10. 10.
    Chen L, Xu S, Li J (2011) Recent advances in molecular imprinting technology: current status, challenges and highlighted applications. Chem Soc Rev 40:2922–2942CrossRefGoogle Scholar
  11. 11.
    Guo L, Jiang X, Yang C, Zhang H (2008) Analysis of sulfamerazine in pond water and several fishes by high-performance liquid chromatography using molecularly imprinted solid-phase extraction. Anal Bioanal Chem 391:2291–2298CrossRefGoogle Scholar
  12. 12.
    Li H, Liu Y, Zhang Z, Liao H, Nie L, Yao S (2005) Separation and purification of chlorogenic acid by molecularly imprinted polymer monolithic stationary phase. J Chromatogra A 1098:66–74CrossRefGoogle Scholar
  13. 13.
    Kan X, Zhao Q, Zhang Z, Wang Z, Zhu J (2008) Molecularly imprinted polymers microsphere prepared by precipitation polymerization for hydroquinone recognition. Talanta 75:22–26CrossRefGoogle Scholar
  14. 14.
    Feng Q, Zhao L, Yan W, Lin J, Zheng Z (2009) Molecularly imprinted solid-phase extraction combined with high performance liquid chromatography for analysis of phenolic compounds from environmental water samples. J Hazard Mater 167:282–288CrossRefGoogle Scholar
  15. 15.
    Tan C, Tong Y (2007) Molecularly imprinted beads by surface imprinting. Anal Bioanal Chem 389:369–376CrossRefGoogle Scholar
  16. 16.
    Yin J, Cui Y, Yang G, Wang H (2010) Molecularly imprinted nanotubes for enantioselective drug delivery and controlled release. Chem Commun 46:7688–7690CrossRefGoogle Scholar
  17. 17.
    Aghaei A, Hosseini MRM, Najafi M (2010) A novel capacitive biosensor for cholesterol assay that uses an electropolymerized molecularly imprinted polymer. Electrochim Acta 55:1503–1508CrossRefGoogle Scholar
  18. 18.
    Tominaga Y, Kubo T, Yasuda K, Kato K, Hosoya K (2012) Development of molecularly imprinted porous polymers for selective adsorption of gaseous compounds. Micropor MesoporMater 156:161–165CrossRefGoogle Scholar
  19. 19.
    Fu Y, Finklea HO (2003) Quartz crystal microbalance sensor for organic vapor detection based on molecularly imprinted polymers. Anal Chem 75:5387–5393CrossRefGoogle Scholar
  20. 20.
    İlter Z, Demir A, Kaya İ (2016) Thermodynamics of poly (7-methoxy-2-acetylbenzofurane methyl methacrylate-co-styrene) and poly (2-acetylbenzofurane methyl methacrylate-co-styrene)-probe interactions at different temperatures by inverse gas chromatography. J Chem Thermodyn 102:130–139CrossRefGoogle Scholar
  21. 21.
    Bendada K, Hamdi B, Boudriche L, Balard H, Calvet R (2016) Surface characterization of reservoir rocks by inverse gas chromatography: effect of a surfactant. Colloid Surf A 504:75–85CrossRefGoogle Scholar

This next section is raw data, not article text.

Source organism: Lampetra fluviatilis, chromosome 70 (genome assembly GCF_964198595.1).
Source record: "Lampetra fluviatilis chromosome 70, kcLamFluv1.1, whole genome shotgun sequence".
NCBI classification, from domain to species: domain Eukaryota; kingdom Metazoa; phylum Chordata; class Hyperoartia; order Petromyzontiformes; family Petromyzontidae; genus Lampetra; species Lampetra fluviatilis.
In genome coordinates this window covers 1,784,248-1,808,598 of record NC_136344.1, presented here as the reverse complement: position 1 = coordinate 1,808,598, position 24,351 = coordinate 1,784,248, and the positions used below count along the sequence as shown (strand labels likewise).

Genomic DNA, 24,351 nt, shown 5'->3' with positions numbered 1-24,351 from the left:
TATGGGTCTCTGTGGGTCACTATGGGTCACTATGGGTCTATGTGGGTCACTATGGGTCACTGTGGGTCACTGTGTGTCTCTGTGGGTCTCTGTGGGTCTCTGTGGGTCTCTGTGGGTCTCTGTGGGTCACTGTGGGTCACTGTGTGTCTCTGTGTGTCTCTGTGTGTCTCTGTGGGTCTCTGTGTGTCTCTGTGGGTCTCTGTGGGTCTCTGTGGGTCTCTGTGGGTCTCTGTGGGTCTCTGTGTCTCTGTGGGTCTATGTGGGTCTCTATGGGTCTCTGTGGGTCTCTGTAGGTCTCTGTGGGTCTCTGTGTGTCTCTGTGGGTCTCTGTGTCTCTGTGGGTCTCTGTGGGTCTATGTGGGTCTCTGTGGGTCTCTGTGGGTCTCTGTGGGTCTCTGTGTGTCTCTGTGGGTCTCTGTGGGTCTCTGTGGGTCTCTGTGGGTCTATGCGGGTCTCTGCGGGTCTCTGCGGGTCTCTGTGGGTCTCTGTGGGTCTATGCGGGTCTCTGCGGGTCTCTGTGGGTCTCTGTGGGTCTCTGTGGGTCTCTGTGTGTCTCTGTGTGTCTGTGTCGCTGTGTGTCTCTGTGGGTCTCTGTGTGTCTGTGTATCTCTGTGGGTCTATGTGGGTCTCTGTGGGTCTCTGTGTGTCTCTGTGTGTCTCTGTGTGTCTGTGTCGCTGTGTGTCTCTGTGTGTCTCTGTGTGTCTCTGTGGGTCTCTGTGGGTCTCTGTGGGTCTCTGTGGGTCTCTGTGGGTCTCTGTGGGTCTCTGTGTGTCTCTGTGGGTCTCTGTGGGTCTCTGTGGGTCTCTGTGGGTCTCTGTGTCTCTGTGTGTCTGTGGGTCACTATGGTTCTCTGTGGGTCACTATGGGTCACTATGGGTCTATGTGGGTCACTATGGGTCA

22. 22.
    Sousa S, Pedrosa J, Ramos A, Ferreira PJ, Gamelas JA (2016) Surface properties of xylan and xylan derivatives measured by inverse gas chromatography. Colloid Surf A 506:600–606CrossRefGoogle Scholar
  23. 23.
    Mohammadi-Jam S, Waters KE (2014) Inverse gas chromatography applications: a review. Adv Colloid Interfac 212:21–44CrossRefGoogle Scholar
  24. 24.
    Li H, Lu C, Xie F, Xu M, Wang S, Li Z (2014) Investigation on gas phase recognition for metal-ion mediated formaldehyde imprinted polymer by inversed phase gas chromatography. Chin J Anal Chem (Chinese) 42:885–890Google Scholar
  25. 25.
    Boutboul A, Lenfant F, Giampaoli P, Feigenbaum A, Ducruet V (2002) Use of inverse gas chromatography to determine thermodynamic parameters of aroma–starch interactions. J Chromatogr A 969:9–16CrossRefGoogle Scholar
  26. 26.
    Valero-Navarro Á, Gómez-Romero M, Fernández-Sánchez JF, Cormack PA, Segura-Carretero A, Fernández-Gutiérrez A (2011) Synthesis of caffeic acid molecularly imprinted polymer microspheres and high-performance liquid chromatography evaluation of their sorption properties. J Chromatogr A 1218:7289–7296CrossRefGoogle Scholar
  27. 27.
    Azenha M, Schillinger E, Sanmartin E, Regueiras MT, Silva F, Sellergren B (2013) Vapor-phase testing of the memory-effects in benzene-and toluene-imprinted polymers conditioned at elevated temperature. Anal Chim Acta 802:40–45CrossRefGoogle Scholar

Copyright information

© Springer-Verlag Berlin Heidelberg 2017

Authors and Affiliations

  1. 1.College of Chemistry and Chemical EngineeringJishou UniversityJishouChina
  2. 2.Key Laboratory of Plant Resource Conservation and UtilizationJishou UniversityJishouChina

Personalised recommendations